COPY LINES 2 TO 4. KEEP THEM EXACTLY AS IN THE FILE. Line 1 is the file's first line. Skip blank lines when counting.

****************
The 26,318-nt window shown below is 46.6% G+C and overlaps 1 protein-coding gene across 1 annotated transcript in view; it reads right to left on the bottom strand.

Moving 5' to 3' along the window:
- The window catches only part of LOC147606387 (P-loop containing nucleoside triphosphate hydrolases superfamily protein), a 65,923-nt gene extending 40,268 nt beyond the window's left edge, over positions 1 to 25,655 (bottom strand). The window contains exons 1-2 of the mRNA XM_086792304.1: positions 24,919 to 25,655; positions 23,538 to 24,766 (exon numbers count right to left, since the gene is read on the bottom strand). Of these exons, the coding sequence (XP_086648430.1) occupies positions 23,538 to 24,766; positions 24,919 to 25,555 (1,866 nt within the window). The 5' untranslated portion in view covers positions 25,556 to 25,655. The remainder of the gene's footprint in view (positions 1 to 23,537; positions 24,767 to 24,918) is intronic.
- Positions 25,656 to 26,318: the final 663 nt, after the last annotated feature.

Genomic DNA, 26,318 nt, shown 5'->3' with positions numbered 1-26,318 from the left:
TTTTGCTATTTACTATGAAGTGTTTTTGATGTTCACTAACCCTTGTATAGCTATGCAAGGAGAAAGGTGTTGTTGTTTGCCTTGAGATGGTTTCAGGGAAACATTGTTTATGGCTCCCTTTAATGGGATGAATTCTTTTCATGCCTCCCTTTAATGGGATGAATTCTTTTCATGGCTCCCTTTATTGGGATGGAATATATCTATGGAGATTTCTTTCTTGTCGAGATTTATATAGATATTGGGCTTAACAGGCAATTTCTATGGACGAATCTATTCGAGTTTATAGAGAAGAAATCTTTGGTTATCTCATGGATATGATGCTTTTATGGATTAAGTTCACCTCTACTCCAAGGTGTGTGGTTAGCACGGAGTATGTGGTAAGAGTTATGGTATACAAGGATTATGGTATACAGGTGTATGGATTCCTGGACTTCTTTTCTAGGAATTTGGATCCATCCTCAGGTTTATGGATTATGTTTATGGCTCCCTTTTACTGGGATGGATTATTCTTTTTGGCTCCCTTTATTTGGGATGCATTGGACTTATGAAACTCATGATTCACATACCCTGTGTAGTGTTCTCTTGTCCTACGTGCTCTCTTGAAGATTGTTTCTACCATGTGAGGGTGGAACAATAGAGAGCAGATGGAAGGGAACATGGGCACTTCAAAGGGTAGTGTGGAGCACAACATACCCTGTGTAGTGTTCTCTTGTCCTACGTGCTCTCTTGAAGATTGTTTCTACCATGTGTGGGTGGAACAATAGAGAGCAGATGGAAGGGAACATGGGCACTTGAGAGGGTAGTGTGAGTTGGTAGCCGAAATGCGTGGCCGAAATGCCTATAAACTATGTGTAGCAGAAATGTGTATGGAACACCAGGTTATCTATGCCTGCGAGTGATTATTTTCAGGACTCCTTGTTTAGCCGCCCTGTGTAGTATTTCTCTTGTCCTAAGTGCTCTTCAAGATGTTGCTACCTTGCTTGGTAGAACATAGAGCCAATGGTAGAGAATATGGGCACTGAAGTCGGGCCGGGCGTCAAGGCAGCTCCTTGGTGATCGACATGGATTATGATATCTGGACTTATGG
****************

Moving 5' to 3' along the window:
- The window catches only part of LOC147606387 (P-loop containing nucleoside triphosphate hydrolases superfamily protein), a 65,923-nt gene extending 40,268 nt beyond the window's left edge, over positions 1 to 25,655 (bottom strand). The window contains exons 1-2 of the mRNA XM_086792304.1: positions 24,919 to 25,655; positions 23,538 to 24,766 (exon numbers count right to left, since the gene is read on the bottom strand). Of these exons, the coding sequence (XP_086648430.1) occupies positions 23,538 to 24,766; positions 24,919 to 25,555 (1,866 nt within the window). The 5' untranslated portion in view covers positions 25,556 to 25,655. The remainder of the gene's footprint in view (positions 1 to 23,537; positions 24,767 to 24,918) is intronic.
- Positions 25,656 to 26,318: the final 663 nt, after the last annotated feature.